So, don’t fall for slogans, or long paragraphs like mine, this new year. Don’t rely on blogs, books, memes, videos on Facebook or even the Huffington Post to tell you what to think this new year. Don’t mindlessly retweet. Even more, don’t beligerently retweet. If you have questions, doubts, fears, if you’re looking for a reason to be hopeful, a reason to be cheerful (part 2017) this new year, then you actually, actually, actually, you actually can do no better than to silence all the words, all the screens, all the arguments, and invite Jesus, the only Word truly worth hearing and listening to, to be live with you, in you, through you and for you this coming year.

You might think this blog, therefore, is a waste of time, shouting into a void, obsolete. Well, yes, maybe, but these are the kinds of words I needed to hear at the end of 2016 and the start of 2017. So I wrote them to myself. What would the Church be like if I, if we, chose to prioritise the things that Jesus chose to prioritise? He gave a priority to love (of God and people), a priority to the poor, a priority to prayer, a priority to telling people about the kingdom of God through sharing stories they could relate to and a priority to building teams of people who could partner with him in his work. Wouldn’t it be great if I lived with these priorities? What could change? What could happen? What mountains might be moved if we joined together in living this way?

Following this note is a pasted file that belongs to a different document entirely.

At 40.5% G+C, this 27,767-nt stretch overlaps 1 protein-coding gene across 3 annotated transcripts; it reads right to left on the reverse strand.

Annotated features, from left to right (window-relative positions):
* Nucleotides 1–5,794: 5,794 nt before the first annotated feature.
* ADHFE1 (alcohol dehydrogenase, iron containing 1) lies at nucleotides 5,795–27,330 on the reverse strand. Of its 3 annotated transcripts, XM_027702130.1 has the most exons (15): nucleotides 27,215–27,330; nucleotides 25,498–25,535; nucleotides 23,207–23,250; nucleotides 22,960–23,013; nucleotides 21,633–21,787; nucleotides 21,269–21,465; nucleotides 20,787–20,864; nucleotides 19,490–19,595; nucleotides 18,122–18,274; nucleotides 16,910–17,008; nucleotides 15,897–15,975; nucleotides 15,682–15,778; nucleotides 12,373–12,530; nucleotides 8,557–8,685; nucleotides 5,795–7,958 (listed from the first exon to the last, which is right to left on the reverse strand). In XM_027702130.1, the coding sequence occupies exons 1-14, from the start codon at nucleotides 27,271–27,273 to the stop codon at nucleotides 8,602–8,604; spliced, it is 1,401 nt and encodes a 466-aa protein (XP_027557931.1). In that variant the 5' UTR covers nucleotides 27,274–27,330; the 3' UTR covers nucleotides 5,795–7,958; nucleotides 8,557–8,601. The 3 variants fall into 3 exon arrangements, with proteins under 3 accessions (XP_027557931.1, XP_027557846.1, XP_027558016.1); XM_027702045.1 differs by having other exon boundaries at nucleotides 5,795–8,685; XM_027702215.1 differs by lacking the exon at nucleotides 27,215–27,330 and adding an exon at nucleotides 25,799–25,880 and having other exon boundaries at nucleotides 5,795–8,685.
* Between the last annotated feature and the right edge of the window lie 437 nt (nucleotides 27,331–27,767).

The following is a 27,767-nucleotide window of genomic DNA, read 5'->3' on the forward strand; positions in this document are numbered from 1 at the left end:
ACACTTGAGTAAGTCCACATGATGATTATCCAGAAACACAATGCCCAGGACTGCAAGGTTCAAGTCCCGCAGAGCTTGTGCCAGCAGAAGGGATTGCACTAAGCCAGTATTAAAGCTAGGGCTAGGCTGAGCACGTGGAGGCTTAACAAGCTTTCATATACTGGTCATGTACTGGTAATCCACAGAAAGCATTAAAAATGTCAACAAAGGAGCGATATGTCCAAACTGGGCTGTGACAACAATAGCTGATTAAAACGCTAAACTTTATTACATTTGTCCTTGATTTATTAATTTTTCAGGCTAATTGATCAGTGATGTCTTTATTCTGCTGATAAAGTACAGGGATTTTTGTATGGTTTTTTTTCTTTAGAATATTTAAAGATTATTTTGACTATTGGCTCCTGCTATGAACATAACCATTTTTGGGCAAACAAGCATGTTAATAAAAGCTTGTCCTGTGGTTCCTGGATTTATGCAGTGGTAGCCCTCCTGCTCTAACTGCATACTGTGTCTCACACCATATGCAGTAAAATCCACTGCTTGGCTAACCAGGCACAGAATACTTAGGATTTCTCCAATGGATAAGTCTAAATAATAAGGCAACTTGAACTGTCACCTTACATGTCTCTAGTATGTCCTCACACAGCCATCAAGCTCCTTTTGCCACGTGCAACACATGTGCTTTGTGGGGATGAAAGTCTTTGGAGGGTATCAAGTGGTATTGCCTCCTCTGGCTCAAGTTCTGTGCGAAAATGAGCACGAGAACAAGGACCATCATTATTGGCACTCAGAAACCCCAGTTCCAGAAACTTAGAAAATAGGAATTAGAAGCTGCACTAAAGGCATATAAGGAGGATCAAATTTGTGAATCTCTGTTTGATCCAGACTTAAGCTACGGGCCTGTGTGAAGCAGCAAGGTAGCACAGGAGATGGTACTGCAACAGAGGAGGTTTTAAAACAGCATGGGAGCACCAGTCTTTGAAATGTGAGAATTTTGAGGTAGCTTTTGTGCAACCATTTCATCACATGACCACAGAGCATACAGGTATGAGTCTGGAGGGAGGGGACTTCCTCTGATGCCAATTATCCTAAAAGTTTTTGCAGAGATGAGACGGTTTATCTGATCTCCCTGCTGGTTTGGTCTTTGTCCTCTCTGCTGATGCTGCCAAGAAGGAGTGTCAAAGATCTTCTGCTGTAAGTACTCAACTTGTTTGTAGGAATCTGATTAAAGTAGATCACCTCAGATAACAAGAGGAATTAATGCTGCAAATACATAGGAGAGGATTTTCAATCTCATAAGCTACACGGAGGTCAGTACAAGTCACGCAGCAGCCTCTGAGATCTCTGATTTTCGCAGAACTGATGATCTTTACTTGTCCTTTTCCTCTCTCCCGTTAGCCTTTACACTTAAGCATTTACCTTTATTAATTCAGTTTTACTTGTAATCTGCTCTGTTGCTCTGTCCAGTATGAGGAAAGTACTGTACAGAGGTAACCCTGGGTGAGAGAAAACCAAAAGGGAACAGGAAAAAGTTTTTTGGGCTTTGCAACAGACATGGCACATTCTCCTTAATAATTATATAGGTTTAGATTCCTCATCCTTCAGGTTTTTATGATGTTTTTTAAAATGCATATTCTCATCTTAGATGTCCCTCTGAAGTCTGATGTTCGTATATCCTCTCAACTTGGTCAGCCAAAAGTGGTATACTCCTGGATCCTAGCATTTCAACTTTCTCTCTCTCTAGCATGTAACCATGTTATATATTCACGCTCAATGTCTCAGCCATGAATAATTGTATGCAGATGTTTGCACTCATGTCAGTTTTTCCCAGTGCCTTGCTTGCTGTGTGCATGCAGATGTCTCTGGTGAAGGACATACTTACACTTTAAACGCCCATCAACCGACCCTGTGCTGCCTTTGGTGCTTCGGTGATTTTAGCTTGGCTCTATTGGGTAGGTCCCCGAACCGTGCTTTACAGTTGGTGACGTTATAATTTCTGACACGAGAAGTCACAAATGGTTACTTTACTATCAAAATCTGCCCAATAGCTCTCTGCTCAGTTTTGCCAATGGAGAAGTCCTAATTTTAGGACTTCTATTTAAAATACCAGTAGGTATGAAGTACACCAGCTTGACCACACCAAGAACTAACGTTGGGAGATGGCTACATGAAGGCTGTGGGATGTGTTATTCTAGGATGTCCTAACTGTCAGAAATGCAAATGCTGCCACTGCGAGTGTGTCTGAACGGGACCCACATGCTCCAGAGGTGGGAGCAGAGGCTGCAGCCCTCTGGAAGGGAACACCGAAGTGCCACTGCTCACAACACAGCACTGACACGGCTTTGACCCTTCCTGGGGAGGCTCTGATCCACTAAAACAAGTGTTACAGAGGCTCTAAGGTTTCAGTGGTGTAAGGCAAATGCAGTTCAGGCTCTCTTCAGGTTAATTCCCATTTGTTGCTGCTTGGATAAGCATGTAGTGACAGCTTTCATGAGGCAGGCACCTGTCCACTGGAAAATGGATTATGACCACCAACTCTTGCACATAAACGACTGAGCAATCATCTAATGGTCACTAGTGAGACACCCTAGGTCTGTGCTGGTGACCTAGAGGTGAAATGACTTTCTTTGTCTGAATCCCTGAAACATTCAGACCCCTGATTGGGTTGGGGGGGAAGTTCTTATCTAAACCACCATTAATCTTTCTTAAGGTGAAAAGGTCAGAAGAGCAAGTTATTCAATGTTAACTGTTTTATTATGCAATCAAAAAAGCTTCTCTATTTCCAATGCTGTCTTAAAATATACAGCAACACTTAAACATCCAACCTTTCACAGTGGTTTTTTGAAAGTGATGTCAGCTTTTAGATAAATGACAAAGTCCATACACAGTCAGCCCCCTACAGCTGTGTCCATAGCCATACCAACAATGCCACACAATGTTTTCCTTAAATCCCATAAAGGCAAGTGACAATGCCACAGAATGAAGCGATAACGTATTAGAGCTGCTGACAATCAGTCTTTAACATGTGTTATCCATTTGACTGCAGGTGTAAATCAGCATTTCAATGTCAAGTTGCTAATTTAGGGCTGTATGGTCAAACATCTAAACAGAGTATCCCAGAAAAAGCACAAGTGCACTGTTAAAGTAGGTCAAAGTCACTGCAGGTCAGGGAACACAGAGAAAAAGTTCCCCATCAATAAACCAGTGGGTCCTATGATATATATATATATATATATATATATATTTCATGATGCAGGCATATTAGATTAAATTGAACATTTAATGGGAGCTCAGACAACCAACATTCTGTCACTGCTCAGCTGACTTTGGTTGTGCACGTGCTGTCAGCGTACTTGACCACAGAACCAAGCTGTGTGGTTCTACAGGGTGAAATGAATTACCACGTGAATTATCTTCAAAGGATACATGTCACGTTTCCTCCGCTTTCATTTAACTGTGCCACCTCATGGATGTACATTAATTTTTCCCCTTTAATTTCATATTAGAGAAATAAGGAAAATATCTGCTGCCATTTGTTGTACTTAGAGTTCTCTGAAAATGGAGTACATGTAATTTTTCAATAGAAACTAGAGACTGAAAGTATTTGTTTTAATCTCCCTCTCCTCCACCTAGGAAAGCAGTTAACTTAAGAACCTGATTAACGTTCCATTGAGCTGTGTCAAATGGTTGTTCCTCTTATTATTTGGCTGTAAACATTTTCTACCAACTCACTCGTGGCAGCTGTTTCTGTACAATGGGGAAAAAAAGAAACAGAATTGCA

Let’s find out in the year to come

Categories
Disability

Things You Learn Lying On the Bathroom Floor

This blog is also forming the basis of a piece I’ve been asked to write for this weekend’s event at the Vatican, Living Fully 2016. This looks like being a fantastic event. I’m sad not to be attending, but very happy to be able to offer this contribution to the discussion and debate. 

Things You Learn Lying On the Bathroom Floor

Recently, I was enormously privileged to be asked to both preach and act as a co-best man for two dear friends of mine, Matt and Ruth. This happy event took place towards the end of a period of seemingly frenzied activity in the life of the Churches in which I am Assistant Curate, The Emmanuel Group in Northampton. I was nervous before I spoke. There’s so much that one wants to say in a wedding address, particularly for close friends. Fortunately, I managed to strike the balance between providing a warm up for the best man’s speech later that evening and speaking words of love, truth and blessing to Matt and Ruth from God as they began their married life together.